Have you ever wondered if you're squandering your youth? Or, if you're like me, have you ever tried to articulate why you think the notion of youth being a time for "wildness", lest it be squandered, is wrong but had trouble doing so? Lucky Ask Dr. NerdLove has taken care off t!
I have been trying to sort this out ever since I was eighteen and working for one month at Danier Leather. I would spend the day awkwardly hanging out while my coworkers talked about the drugs they were taking and random sex they were having and how everyone "has to try these things" while they are young otherwise they'll go crazy later. I felt really uncomfortable because a) those things weren't my jam and so I couldn't participate in any conversations and b) I completely disagreed that the experience of being "wild" was a necessary part of youth, but could never articulate why.
Here is why. In response to a question from a young man who is in a relationship with a woman he loves and is completely happy with, but is worried that they met and fell in love too young and that they'll regret not having more experience and wind up cheating or something, Dr. NerdLove says:
Why, exactly, are you afraid of “wasting” your 20s? What, exactly, is it that you can do in your 20s that you can’t do in your 30s? In your 40s? In your 50s? To quote a wise man: 30 is the new 20. In fact, as many people will tell you: your 30s are frequently better than your 20s. You have more money and more experience, and a better idea of who you are. Our society worships youth. So much of our pop-culture is about people in their teens and 20s doing amazing things, so we get these ideas that we can only be amazing in our teens and 20s. It becomes part of this cultural narrative that there’s only one way to adult: that your 20s are for being flighty and experimental and your 30s onward are for being boring, settled-in adults.THANK YOU! Also:
You can have adventures in your 30s. You can have crazy sex with strangers in your 40s. You don’t have a ticking clock telling you that you have only so many years before you’re required to settle down and give up on excitement and adventure. Spending time worrying about what might happen in your future means that you’re not enjoying the time you have now.
You don’t actually have a problem—in fact, you’re both pretty happy—but you wonder. What if you’re making a mistake? What if you’re squandering your youth? What if, what if, what if?This is, obviously, about relationships, but if you ask me, it applies to everything. It's George Costansa telling us that we can't actually just enjoy our lives, that it's always going to get ruined.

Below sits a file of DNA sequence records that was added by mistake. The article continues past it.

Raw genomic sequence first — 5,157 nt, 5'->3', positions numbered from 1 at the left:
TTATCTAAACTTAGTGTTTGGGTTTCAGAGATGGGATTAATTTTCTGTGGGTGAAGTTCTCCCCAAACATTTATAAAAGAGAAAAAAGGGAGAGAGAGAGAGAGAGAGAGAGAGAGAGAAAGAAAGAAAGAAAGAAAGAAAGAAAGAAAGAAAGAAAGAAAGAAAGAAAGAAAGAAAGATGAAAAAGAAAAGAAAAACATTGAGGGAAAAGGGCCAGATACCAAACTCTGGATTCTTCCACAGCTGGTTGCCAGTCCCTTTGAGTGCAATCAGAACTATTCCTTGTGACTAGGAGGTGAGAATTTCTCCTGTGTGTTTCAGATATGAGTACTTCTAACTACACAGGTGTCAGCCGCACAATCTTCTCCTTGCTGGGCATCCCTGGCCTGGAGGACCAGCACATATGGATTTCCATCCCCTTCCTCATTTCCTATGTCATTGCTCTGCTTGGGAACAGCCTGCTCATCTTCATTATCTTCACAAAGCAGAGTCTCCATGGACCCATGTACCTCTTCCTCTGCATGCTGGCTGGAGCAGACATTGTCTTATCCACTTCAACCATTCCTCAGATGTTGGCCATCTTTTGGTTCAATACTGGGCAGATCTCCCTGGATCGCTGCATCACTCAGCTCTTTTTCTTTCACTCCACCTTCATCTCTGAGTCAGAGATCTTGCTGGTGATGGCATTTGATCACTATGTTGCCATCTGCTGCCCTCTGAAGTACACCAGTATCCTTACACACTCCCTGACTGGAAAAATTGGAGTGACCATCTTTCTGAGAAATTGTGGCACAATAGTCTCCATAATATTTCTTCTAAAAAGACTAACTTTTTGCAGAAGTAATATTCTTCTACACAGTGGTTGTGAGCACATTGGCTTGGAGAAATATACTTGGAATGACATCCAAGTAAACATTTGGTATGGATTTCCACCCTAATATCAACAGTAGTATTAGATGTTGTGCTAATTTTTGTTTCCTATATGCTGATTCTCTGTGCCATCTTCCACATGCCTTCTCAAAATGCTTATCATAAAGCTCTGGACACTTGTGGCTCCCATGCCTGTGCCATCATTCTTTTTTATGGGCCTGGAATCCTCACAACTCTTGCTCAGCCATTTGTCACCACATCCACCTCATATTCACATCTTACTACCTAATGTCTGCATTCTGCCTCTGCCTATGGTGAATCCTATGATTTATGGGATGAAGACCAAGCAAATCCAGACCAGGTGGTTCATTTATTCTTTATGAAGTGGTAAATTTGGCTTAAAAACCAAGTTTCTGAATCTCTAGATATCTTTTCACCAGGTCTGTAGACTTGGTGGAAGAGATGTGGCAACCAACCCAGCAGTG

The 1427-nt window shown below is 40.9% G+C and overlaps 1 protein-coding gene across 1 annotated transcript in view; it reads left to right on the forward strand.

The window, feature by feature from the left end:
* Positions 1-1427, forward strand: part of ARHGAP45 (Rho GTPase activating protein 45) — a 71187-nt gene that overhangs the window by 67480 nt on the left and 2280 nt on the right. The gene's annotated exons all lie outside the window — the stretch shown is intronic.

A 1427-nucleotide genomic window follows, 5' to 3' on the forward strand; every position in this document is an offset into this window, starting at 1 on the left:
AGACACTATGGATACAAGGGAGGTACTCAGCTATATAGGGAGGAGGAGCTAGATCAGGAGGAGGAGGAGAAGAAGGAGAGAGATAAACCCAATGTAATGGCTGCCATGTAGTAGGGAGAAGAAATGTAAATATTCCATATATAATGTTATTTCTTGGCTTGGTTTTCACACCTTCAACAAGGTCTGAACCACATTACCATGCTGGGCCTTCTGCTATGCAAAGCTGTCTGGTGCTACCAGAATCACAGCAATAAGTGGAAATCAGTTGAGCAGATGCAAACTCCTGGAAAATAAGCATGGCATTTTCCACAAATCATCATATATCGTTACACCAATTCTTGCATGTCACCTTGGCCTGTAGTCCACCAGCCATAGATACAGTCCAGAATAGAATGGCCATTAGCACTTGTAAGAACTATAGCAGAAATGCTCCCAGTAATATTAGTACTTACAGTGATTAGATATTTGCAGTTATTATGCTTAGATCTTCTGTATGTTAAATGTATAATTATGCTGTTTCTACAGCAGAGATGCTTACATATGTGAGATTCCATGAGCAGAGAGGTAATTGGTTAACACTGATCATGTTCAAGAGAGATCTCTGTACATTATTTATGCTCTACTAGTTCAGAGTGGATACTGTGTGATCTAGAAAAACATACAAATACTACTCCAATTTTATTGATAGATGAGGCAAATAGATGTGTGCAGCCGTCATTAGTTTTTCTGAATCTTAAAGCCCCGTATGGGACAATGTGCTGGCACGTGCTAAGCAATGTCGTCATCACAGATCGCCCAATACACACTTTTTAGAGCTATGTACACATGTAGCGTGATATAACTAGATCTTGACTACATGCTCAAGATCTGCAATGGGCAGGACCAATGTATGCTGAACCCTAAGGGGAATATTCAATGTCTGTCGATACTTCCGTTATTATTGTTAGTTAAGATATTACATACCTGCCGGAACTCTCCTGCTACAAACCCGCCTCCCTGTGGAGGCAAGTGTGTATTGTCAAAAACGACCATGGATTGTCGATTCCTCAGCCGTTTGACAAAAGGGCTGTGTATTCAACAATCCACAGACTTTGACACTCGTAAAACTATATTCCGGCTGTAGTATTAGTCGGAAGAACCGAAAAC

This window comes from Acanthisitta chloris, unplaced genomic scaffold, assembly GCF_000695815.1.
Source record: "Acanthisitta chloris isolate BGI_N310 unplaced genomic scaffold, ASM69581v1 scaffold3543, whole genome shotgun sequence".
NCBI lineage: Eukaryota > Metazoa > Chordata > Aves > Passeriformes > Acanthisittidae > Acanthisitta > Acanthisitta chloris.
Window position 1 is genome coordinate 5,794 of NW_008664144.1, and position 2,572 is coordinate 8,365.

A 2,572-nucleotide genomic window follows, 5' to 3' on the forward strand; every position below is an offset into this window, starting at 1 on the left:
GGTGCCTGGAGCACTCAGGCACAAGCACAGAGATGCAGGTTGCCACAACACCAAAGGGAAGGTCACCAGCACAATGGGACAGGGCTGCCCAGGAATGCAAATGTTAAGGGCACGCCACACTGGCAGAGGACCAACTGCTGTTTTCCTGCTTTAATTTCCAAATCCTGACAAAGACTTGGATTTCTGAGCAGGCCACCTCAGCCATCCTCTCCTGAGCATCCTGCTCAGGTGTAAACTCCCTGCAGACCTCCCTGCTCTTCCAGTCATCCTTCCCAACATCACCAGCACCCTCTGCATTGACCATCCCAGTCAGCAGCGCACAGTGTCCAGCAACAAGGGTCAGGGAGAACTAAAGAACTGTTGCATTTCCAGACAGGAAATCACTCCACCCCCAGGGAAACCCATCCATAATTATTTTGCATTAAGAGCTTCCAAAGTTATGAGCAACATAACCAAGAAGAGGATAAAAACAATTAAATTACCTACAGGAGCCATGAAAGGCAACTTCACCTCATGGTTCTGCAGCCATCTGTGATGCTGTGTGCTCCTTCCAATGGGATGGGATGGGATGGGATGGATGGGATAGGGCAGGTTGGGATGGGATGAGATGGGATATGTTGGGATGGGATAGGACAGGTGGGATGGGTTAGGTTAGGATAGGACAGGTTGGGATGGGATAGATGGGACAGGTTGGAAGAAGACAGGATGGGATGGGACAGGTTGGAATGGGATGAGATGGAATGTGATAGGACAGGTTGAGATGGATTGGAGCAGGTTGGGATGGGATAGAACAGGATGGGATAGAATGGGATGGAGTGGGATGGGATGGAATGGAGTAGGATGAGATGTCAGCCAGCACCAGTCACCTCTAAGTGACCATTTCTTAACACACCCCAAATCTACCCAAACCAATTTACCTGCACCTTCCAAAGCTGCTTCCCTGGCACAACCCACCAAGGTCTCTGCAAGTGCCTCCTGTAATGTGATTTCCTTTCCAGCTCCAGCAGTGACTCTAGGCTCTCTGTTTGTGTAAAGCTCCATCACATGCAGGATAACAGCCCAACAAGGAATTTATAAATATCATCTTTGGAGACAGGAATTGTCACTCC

Fun thing about what-ifs: you can basically what-if any situation. What if you wake up in your 50s and wish you’d done more fucking around? What if you take a break from your girlfriend, date around and realize that no, she really was the person you should be with, but now she won’t get back together with you? What if you break up with your girlfriend and then a meteor smashes into your apartment, killing you instantly? Sure, it’s implausible… but what if??
What If is the language of paralysis. It’s the language of your jerkbrain poking you in your anxieties, hitting you with that little nagging voice that asks: “what if you’re missing out?”
Well, sure. At some point we will probably regret a choice that we made. At some point, the awesome thing we have might go away or we will feel a bit stir crazy and need to make a change in our life. So that means we don't enjoy it while we have it? That we throw something away just in case later we get a little bit of cabin fever? You can tire yourself out by running around like crazy so that spending a day in the cabin feels like a well-earned rest, but you can't pack all your cabin-time into one half of your life and assume that if you spend all your time in the lake now you'll never want to go down there again. Amiright? Did I overuse that metaphor enough?
Anyways, I could keep going, but instead I'll just say "that's what he said" and refer back to Dr. NerdLove's post.
Okay, one more thing: I do think there are some people who have a greater "go and adventure" pull than others. These are the people that need a higher level of freedom in their lives. They don't do well with 9 to 5s and see mortgages as a tether (whereas I see it as a freedom - if I travel I can rent out my home and keep making money? Sweet!). These people will probably be war correspondents or bump around the world as bohemians, picking apples in groves when they need to before jaunting off to Burning Man: Australian Outback. This is wonderful for them, and is in no way confined to youth! It's not something to "get out of their system", it's just who they are.
So as Amy Poehler says, "good for you, not for me", and let's not generalize this to something everyone should be doing before they turn 30. You can still go pick apples and go to Burning Man when you're 35. It's okay.